When I first came here in December 2006, the waves crashing into the beach were violent, and I even noticed a death tally sign that counted the number of people who have died at this beach (underscoring the obvious danger of swimming here).
When I came back in November 2021, I didn’t see the death tally sign anymore, and the waves were less violent than I remembered.
Nevertheless, it was possible to check out an alcove or cave when it wasn’t high tide, and there was ample shade towards the back end of the beach for a picnic on a sunny day.
Anyways, I know when I first did this hike, that continuation of the trail from Hanakapi’ai Beach was easy to miss, and I definitely noticed more people trying to figure it out on my second time here.
To continue on both the Kalalau Trail and Hanakapi’ai Falls Trail, I had to backtrack to a directional sign by the stream crossing and then continue roughly 200ft upstream to another signed fork in the trail.
Deviating from the Kalalau Trail to Hanakapi’ai Falls
From the aforementioned signed fork, the path on the right continued towards Kalalau Beach along the Kalalau Trail while the path continuing straight on the left went to Hanakapi’ai Falls.
Continuing straight to proceed further into Hanakapi’ai Valley, the path briefly went past another clearing and shelter acting as a helicopter emergency landing site.
Then, the trail narrowed considerably as it went into a denser jungle flanked by large bamboo groves and hanging onto ledges over the eastern banks of the Hanakapi’ai Stream.
Roughly a mile into Hanakapi’ai Valley from the deviation from the Kalalau Trail (taking me roughly 30 minutes to reach), I encountered the first of the remaining four crossings of Hanakapi’ai Stream.
From this point forward, the hike became progressively muddier, wetter, and even sketchy in spots, where I even took a spill on one of the stream crossings given how slippery the rocks were.
Beyond the last of the stream crossings, the trail was especially sketchy as it clung to doubtful-looking muddy ledges by intermediate cascades.
Meanwhile, there were other sections containing false trails as well as landslide detours (typically aided with pink ribbons as hints), where it was easy to lose the path.
But eventually after some persistence, I could start to see Hanakapi’ai Falls up ahead, and ultimately after two miles from Hanakapi’ai Beach, I finally arrived at the base of the waterfall itself.
It took me roughly over an hour from Hanakapi’ai Beach or nearly 3 hours from the start of the whole hike to get to this point.
The falls sat at the head of Hanakapi’ai Valley, which was surrounded by imposing cliffs on three sides (so I was keenly aware of the potential for rockfalls here).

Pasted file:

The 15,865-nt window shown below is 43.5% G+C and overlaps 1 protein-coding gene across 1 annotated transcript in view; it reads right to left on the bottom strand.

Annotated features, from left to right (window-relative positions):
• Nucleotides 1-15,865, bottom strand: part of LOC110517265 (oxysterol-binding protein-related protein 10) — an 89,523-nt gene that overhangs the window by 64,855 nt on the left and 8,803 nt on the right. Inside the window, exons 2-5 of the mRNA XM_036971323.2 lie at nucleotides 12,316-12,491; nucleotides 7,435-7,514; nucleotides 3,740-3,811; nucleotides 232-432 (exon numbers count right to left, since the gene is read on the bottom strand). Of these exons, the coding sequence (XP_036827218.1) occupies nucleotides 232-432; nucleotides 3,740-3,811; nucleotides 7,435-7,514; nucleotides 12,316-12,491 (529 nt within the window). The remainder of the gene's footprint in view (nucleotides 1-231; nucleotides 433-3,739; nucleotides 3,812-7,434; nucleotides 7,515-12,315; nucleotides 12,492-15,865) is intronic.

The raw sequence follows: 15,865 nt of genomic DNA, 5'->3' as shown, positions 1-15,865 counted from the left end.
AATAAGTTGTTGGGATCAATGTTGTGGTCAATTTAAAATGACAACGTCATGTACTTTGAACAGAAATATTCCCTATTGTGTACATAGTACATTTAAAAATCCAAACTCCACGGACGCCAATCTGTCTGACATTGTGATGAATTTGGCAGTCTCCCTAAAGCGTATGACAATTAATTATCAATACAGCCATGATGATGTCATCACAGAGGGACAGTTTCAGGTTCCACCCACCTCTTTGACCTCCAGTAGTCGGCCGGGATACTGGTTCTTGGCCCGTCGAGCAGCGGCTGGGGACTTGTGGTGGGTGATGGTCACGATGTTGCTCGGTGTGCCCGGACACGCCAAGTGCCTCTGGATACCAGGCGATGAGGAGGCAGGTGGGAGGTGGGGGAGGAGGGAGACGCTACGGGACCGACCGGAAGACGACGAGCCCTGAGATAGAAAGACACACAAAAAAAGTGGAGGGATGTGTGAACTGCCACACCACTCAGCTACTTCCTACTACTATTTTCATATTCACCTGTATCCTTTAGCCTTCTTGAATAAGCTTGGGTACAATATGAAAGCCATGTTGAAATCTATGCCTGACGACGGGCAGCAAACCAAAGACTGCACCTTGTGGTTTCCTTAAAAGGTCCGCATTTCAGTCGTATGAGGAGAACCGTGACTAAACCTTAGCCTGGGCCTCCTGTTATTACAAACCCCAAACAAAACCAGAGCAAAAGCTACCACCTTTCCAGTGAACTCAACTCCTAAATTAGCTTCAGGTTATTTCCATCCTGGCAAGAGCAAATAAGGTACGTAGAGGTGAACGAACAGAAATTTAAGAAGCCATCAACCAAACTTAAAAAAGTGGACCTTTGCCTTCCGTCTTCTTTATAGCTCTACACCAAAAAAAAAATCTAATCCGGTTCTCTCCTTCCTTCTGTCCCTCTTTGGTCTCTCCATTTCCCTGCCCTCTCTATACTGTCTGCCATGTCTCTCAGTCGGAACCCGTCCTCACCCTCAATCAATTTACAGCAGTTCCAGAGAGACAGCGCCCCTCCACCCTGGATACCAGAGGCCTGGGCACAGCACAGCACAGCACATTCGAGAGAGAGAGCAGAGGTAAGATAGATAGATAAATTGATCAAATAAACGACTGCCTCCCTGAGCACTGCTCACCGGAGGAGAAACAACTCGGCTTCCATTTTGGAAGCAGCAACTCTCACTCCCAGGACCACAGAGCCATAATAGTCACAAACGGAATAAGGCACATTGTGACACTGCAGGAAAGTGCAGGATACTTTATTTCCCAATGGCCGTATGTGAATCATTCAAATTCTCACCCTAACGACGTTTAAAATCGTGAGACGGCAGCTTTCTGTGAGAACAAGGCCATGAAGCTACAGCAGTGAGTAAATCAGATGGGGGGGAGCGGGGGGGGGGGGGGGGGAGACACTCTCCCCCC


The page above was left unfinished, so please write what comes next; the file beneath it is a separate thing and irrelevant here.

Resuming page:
Given the level of effort it took to get here, it was common to see people reacting with relief after finally witnessing the falls and momentarily forgetting the struggle it took to get here.
So the natural reaction would be to swim in the waterfall’s plunge pool, and I even witnessed some people swim all the way to the backside of the falls’ base.
As for the return hike, I had some old maps that claimed the Hanakapi’ai Falls Trail was a loop hike, but from what I was able to tell, that loop no longer existed.
Therefore, I pretty much had to hike back out the way I came for a grand total of roughly 5-6 hours round trip on the trail.
The Shuttle Schedule
One thing to consider when taking the shuttle is that they essentially run every 30 minutes from 6:30am to noon from the Waipa Park and Ride (see directions).
Note that when I booked for a shuttle, I had to find an available departure time online and then book the ticket there. I happened to book a 7:30am shuttle departure, which left exactly as scheduled.
From the Ke’e Beach Overflow Parking area, the shuttles take off from 2pm to 5:30pm on a first come, first served basis.
This means that between noon and at 2pm, the shuttles do not run.
So this is something to consider when deciding how far you want to go, how much time you want to spend, and any other coordination being done on your own outside the shuttle service.
Hanakapiai Falls resides in Napali Coast State Wilderness Park in the island of Kauai, Hawaii. For information or inquiries about the general area as well as current conditions, you may want to try visiting the Department of Land and Natural Resources (DLNR) website. For parking and shuttle reservations, you can visit Go Haena.
The Kalalau Trailhead sits at the very end of the Kuhio Highway (State Highway 560) on the North Shore of Kaua’i about 7 miles (roughly 20-25 minutes drive) west of Hanalei Town.
When I first did the Hanakapiai Falls hike in late December 2006, there was a primitive parking lot with very limited space, especially considering the number of large trucks, SUVs, and RVs parked there.
Indeed, even back then, I had difficulty finding parking though I did show up at around 11:15am, which was kind of late.
Eventually, I found some spot in an unpaved muddy road turning towards the beach from the main parking lot.
But in general, I figured that the early birds get the worm (i.e. a parking spot) in this case.
When I returned to do this hike in November 2021, the parking spaces could only be reserved in advance.
Since I wasn’t able to book such a parking spot with an entry pass as they sold out quickly, I then opted to do the shuttle with an entry pass.
That meant that I would park the car (or get dropped off in my case) at the Waipa Park and Ride, which was a mile west of the main part of Hanalei Town.
From there, the shuttle would take me the rest of the way between here and the Ke’e Beach Overflow Parking Lot, where I then had to hike another 1/4-mile to reach the actual Kalalau Trail.
More information about securing parking reservations as well as shuttle reservations can be found at the Go Haena website.
For some geographical context, Hanalei was about 4 miles (10 minutes drive) southwest of Princeville, 23 miles (over 30 minutes drive) north of the main part of Kapa’a, 31 miles (about an hour drive) north of the main part of Lihu’e, 43 miles (about 75 minutes drive) north of Koloa / Po’ipu, and 54 miles (90 minutes drive) northeast of Waimea.